Between September and December 2017, The Zebra conducted comprehensive pricing analysis using its proprietary car insurance quote engine, comprising data from insurance rating platforms and public rate filings. The Zebra examined nearly 53 million rates to explore trends for specific auto insurance rating factors across all United States zip codes, averaged by state, including Washington, DC.
Most insurers — and we're not just talking about auto insurance companies here — use some type of credit-based insurance score to help determine how risky a potential customer is. The practice is a bit controversial, which is why some states have laws against using it (see above). But the general thinking behind insurer credit checks is: If someone is bad with their finances, they might be irresponsible in other areas of life, too. You can learn more about how car insurance rates are determined here.
Holy cow, car insurance quotes, amiright? To say they’re confusing is a massive understatement. There are just so many numbers. And acronyms. And terms no non-insurance expert should expect to understand. (PIP, anyone? Anyone?) And, while you can get a sense of how much your car insurance would cost — that number is usually prominently displayed right up top — understanding the rest of the quote, like how much protection you get and what you’re still on the hook for, is … well, something else.
Results: Insurify produced nine quotes, starting at $78/month, each with the option to contact the insurance company immediately or schedule a phone call for a later time. Some of the quotes included helpful information about the policy or the insurance company offering it. The site allowed me to change the coverage from the left hand sidebar, and it was easy to click on the different coverages and see the prices change in real time.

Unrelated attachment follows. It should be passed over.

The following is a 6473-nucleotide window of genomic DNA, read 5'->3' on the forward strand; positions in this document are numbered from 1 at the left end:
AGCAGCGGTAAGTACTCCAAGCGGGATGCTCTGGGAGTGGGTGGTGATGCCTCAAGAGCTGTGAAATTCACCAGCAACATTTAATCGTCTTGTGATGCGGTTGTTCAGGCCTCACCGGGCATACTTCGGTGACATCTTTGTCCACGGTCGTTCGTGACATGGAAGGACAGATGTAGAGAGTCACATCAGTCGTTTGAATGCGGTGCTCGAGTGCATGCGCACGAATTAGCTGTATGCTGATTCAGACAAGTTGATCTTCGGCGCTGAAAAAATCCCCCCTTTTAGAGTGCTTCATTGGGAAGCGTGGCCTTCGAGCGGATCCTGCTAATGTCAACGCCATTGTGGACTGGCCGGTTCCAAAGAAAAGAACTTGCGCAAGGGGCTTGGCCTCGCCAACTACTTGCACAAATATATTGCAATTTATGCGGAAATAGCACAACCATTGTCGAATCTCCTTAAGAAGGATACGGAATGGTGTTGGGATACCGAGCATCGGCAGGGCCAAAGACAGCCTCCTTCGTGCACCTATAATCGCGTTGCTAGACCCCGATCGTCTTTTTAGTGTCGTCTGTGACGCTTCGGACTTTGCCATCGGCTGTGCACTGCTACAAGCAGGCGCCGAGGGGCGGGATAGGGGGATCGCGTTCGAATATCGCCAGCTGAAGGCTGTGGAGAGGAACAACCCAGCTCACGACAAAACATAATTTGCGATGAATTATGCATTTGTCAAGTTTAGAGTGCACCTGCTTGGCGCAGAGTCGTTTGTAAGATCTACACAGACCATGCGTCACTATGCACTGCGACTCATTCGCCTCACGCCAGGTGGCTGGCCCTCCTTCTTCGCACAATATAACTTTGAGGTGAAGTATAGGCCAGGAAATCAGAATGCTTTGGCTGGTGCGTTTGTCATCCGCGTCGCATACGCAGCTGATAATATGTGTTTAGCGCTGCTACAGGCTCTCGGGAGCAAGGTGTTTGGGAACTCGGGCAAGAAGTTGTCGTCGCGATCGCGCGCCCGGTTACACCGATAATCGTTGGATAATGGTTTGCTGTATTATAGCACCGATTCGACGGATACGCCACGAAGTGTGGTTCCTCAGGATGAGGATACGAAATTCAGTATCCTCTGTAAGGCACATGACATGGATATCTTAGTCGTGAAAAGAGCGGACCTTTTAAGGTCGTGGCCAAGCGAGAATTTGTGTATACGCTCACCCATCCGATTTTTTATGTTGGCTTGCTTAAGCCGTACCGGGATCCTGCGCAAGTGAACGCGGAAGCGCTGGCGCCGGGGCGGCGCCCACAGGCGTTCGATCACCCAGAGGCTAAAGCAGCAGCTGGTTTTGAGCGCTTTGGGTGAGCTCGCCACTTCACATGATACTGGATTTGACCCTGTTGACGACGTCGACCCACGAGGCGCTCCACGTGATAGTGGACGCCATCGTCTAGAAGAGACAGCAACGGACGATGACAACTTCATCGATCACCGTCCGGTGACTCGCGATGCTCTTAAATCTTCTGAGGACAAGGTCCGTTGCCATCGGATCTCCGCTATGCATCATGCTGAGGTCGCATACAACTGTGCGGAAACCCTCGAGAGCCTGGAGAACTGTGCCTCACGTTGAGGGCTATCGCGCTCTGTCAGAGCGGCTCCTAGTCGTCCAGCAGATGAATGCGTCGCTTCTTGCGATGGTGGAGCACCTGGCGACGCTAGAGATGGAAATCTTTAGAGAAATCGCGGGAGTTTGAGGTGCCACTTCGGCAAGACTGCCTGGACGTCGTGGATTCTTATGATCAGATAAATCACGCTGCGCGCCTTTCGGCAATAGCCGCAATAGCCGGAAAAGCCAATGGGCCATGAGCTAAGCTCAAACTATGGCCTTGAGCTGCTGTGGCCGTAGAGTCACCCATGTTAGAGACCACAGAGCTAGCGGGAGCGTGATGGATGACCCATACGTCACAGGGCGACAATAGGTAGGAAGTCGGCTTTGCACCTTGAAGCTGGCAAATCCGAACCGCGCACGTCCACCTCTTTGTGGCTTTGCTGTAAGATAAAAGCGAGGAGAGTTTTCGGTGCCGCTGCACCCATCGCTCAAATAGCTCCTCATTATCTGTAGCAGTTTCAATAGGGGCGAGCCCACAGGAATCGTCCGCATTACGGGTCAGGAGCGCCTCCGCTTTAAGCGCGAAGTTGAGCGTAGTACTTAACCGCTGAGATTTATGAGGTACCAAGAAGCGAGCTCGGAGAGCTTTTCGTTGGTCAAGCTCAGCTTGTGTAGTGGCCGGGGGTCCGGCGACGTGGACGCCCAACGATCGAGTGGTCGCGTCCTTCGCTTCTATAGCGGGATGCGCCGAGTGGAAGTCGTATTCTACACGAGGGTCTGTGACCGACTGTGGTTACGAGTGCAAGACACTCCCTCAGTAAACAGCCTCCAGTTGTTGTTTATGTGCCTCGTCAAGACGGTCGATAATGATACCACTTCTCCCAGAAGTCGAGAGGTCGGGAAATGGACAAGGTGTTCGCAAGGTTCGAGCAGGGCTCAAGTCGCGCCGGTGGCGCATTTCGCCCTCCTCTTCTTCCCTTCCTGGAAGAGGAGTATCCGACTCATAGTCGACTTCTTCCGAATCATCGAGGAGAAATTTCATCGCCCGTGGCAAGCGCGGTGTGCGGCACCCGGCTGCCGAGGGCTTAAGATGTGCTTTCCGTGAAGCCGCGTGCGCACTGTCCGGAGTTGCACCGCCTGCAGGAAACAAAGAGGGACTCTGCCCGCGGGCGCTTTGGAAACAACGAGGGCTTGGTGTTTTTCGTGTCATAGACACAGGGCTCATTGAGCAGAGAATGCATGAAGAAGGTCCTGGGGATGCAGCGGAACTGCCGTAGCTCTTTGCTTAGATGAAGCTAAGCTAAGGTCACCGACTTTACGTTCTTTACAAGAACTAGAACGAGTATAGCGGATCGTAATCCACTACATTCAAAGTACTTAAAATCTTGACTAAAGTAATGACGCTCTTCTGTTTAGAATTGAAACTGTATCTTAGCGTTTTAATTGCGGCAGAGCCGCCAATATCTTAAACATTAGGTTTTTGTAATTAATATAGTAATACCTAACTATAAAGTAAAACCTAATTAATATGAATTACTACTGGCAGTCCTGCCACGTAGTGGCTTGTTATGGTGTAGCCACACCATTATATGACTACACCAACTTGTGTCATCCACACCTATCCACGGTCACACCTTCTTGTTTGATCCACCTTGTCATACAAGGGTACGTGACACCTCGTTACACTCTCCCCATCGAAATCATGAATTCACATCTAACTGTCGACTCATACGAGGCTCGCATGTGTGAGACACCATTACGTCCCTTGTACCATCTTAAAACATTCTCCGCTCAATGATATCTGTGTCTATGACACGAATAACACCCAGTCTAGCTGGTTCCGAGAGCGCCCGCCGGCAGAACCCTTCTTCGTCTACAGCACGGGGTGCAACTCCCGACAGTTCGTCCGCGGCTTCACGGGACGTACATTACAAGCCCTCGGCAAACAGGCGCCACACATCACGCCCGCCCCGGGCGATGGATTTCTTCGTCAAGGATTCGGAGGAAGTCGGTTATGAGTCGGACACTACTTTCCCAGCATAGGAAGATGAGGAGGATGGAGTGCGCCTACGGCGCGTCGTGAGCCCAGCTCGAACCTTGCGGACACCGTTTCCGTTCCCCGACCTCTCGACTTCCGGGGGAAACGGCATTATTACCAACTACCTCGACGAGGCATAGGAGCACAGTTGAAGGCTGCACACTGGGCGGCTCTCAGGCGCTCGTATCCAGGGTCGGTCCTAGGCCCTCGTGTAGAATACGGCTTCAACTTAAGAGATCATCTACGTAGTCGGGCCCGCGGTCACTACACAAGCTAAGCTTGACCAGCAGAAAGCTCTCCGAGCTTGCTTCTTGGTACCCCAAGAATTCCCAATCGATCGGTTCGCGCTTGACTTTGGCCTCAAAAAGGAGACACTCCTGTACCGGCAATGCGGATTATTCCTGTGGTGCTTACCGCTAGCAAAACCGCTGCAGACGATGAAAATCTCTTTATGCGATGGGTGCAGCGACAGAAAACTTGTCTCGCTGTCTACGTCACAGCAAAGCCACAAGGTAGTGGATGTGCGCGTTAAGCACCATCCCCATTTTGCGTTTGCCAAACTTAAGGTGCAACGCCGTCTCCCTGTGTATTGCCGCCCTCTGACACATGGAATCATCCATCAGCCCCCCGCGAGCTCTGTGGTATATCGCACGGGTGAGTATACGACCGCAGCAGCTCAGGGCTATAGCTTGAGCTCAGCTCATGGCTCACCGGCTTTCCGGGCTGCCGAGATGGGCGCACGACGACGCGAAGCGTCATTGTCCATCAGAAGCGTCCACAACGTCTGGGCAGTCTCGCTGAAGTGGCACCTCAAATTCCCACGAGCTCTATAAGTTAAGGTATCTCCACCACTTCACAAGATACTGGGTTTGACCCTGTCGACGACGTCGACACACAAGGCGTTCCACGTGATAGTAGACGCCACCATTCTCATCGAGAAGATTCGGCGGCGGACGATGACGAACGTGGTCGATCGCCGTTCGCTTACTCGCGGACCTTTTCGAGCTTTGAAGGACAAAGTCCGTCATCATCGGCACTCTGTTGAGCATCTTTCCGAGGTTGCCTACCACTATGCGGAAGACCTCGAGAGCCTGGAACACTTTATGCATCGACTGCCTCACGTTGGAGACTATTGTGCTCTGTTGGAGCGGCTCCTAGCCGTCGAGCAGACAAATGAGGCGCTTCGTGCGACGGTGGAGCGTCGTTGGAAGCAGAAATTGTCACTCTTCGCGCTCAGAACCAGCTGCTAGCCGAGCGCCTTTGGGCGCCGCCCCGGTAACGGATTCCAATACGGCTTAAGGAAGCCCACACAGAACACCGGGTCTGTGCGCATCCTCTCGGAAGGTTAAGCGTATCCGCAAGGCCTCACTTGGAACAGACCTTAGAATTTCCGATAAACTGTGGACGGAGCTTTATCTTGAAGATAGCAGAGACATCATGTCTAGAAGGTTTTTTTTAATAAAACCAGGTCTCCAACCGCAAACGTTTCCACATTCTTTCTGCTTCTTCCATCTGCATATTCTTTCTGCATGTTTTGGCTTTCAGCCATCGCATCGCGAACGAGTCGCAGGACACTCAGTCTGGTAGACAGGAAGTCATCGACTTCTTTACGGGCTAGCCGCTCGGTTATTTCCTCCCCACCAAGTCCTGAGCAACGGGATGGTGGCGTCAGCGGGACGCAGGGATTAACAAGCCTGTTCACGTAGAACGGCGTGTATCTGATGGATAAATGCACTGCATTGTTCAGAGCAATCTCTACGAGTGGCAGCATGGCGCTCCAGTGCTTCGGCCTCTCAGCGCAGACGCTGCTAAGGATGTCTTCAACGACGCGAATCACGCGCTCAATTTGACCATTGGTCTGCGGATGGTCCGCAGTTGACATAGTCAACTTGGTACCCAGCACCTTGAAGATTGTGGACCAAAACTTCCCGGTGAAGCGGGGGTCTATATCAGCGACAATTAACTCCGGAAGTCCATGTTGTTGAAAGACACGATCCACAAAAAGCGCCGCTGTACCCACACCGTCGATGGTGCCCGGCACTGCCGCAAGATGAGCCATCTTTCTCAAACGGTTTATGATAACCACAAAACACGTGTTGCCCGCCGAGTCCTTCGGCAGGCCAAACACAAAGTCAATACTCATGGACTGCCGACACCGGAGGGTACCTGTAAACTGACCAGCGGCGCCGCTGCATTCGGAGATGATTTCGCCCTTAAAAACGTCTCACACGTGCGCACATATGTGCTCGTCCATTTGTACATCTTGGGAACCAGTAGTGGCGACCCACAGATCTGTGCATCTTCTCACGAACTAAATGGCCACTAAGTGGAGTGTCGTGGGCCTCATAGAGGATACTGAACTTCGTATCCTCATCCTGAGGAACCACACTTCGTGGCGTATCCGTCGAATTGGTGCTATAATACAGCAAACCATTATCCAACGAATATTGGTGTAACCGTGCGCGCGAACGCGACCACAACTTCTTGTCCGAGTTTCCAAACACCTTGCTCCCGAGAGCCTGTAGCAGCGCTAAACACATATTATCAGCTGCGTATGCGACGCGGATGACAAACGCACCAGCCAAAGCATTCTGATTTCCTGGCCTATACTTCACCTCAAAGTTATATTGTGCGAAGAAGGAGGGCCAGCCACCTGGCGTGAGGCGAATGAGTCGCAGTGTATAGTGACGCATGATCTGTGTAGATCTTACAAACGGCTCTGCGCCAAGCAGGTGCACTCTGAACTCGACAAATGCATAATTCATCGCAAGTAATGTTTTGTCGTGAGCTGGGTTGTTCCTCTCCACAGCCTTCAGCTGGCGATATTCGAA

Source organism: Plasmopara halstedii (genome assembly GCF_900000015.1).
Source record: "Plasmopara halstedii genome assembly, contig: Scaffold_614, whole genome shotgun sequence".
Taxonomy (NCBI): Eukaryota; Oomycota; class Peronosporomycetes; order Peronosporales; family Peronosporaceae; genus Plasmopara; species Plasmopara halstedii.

If you drive under a certain amount of miles every year, you can tell your insurance company and possibly qualify for a low mileage discount. This is a common discount that many drivers actually qualify for but are not aware of. If you only use your car for occasional short trips, you can sign up for a usage-based insurance program that determines your rates based on how much you drive.
You may have heard that men pay more than women for car insurance. This is true, because statistically men are more likely to engage in risky driving practices like speeding and driving under the influence, which results in more accidents. Massachusetts, Hawaii, and North Carolina do not allow gender to play a role in auto insurance rates, so drivers in those states don’t have to worry.
Example (Comprehensive): You park your car outside during a major hailstorm, and it's totaled. If you have comprehensive, we'll pay out for the full value of your car (minus your deductible amount). Example (Collision): You back out of your garage, hit your basketball hoop, and cause $2,000 worth of damage to your vehicle. If you have collision, we'll then pay for your repairs (minus your deductible amount).
×